Seen through foreign eyes
Practise your English
Bohemian Rhapsody......... or
How my heart became excessively enthusiastic in Bohemia .........or
Bohemian Misadventures ......... or
Serious stuff at IKEM ......... or
All you ever wanted to know about my cardiac ablation
On 5 March 2009 I had a cardiac ablation performed at IKEM (Institut Klinicke & Experimentalni Mediciny) in Prague. At the time of writing this 5 days later it appears to have been a great success.
Let me start at the beginning. No, not at the beginning of the beginning, but at the more recent beginning, because I have been to see doctors since my early 30's complaining of cardiac arrhythmia or heart palpitation as I called it back then & was assured my heart was A1 & the best course of action was to ignore the symptoms (get over it & get on with your life).
I had a consultation with a cardiologist, Dr.Lefflerova on 20 Jan 2009 as part of a routine health check up. It was much of an introductory consultation but very important in that I was able to jump the queue & get registered at the prestigious cardiac clinic of IKEM, & this only through Magdalena's family connections. At the time I never quite appreciated this getting to the top by slipping in at the side door because other than a routine examination & ECG the consultation did not reveal anything untoward. But absolute thoroughness was the approach & accordingly arrangements were made to have me fitted with a heart monitor (holter) to be followed by an echo-cardiograph (ultrasound) examination, the results of which would be forwarded to Dr.Lefflerova for her to have something more substantial as a background to my case. The respective dates were 26 Jan 2009 (holter) & 23 Feb 2009 (echo-cardiograph & follow-up consultation with Dr. Lefflerova)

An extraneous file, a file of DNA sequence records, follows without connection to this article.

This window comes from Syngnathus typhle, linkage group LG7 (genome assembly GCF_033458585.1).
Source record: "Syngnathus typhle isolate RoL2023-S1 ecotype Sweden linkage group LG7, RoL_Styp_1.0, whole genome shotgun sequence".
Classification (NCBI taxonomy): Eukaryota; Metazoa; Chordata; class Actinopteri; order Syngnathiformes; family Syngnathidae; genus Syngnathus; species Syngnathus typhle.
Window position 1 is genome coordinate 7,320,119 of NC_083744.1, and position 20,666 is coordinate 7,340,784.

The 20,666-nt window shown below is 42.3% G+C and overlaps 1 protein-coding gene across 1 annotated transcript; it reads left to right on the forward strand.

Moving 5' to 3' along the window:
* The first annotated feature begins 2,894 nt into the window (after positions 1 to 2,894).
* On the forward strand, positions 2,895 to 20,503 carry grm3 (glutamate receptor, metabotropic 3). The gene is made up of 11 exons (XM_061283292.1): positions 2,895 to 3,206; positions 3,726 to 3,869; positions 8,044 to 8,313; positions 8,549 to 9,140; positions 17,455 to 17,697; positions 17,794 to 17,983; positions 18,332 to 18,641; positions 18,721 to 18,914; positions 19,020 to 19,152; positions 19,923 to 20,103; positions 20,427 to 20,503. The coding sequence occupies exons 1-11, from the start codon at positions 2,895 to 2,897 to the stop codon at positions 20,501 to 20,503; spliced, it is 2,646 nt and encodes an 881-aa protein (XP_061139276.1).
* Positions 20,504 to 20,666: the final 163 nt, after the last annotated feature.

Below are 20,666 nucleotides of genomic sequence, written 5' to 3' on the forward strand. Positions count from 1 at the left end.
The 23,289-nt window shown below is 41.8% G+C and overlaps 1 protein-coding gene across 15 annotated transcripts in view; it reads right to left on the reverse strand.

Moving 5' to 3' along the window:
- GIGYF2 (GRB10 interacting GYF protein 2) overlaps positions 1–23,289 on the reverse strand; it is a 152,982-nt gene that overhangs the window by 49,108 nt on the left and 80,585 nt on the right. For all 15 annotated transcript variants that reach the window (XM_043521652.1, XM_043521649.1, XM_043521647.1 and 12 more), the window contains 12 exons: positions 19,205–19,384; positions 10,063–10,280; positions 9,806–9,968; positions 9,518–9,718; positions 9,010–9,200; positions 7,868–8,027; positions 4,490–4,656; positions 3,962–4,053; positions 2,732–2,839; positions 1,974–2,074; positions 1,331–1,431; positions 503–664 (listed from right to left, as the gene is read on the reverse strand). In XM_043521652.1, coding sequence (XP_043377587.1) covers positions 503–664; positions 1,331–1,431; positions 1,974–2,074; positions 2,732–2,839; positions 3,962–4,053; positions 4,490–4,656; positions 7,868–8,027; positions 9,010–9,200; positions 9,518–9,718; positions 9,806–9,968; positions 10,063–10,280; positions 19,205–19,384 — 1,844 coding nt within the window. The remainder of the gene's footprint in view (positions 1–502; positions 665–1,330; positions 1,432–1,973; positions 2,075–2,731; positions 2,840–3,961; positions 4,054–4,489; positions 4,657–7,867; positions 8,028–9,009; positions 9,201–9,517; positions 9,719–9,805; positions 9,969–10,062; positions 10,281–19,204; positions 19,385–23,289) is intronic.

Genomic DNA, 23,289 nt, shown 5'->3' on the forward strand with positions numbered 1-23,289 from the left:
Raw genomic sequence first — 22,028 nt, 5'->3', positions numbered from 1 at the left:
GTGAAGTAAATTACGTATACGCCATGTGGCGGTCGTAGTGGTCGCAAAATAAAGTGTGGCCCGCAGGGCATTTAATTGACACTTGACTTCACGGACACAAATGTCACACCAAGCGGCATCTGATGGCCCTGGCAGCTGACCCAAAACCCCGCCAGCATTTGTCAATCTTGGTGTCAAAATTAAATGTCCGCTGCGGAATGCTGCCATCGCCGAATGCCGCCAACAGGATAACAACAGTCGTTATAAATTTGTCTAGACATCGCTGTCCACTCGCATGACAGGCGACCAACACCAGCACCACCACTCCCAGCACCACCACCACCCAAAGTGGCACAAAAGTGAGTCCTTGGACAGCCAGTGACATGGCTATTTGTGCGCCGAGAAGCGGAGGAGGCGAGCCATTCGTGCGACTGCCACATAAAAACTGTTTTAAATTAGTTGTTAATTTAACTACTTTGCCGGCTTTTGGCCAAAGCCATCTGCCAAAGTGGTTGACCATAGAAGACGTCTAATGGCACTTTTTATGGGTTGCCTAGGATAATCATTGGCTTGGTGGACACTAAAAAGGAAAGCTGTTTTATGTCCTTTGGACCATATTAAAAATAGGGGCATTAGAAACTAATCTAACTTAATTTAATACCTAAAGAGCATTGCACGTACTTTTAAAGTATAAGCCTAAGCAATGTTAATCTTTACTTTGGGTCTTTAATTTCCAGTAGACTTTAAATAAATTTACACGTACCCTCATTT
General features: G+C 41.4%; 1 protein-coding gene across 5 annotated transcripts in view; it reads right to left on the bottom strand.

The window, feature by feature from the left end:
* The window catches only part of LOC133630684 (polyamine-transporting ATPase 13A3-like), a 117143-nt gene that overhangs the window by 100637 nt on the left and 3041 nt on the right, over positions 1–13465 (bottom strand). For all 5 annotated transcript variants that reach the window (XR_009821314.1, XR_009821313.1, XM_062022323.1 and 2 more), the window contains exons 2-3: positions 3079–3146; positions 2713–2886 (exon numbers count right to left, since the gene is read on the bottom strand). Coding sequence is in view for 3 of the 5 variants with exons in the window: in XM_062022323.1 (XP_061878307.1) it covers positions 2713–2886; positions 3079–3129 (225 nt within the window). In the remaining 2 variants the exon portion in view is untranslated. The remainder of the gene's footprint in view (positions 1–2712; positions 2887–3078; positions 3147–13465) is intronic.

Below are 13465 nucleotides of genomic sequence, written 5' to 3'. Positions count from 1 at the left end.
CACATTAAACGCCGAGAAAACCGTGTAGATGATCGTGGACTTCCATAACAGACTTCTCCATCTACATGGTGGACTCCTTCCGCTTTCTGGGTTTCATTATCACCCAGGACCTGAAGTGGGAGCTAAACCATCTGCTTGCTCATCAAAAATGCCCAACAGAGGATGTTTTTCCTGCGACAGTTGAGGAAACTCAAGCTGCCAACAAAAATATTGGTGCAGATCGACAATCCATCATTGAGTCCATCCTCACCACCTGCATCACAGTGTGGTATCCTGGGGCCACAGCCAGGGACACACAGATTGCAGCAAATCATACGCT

During the echo-cardiograph the doctor doing the examination observed that my heart rate was very high. I, still unaware of the seriousness of my condition, responded that I was probably just nervous. However later in Dr. Lefflerova's rooms the train came off the tracks. I could see the monitor screen & my pulse rate was 160/min. The diagnosis was atrial flutter. The flutter was effectively placing strain on my heart equivalent to running a marathon even though I did not feel any discomfort. The echo-cardiograph had also disclosed impaired function of the left ventricle presumably resulting from the flutter. My pulse remained pegged at 160 & the doctor's recommendation was for an ablation as she was of the opinion that increased medication would not be successful in reversing my condition, & electro-version was also viewed as unlikely to be a long term solution. Also with inefficient pumping there was a risk of blood clotting & a stroke. The decisive element of the diagnosis for me was that the high heart rate of the flutter had already impacted on the functioning of the ventricle & without correction would sooner or later lead to heart failure, & that I was asymptomatic, i.e. unaware of the labouring of my heart.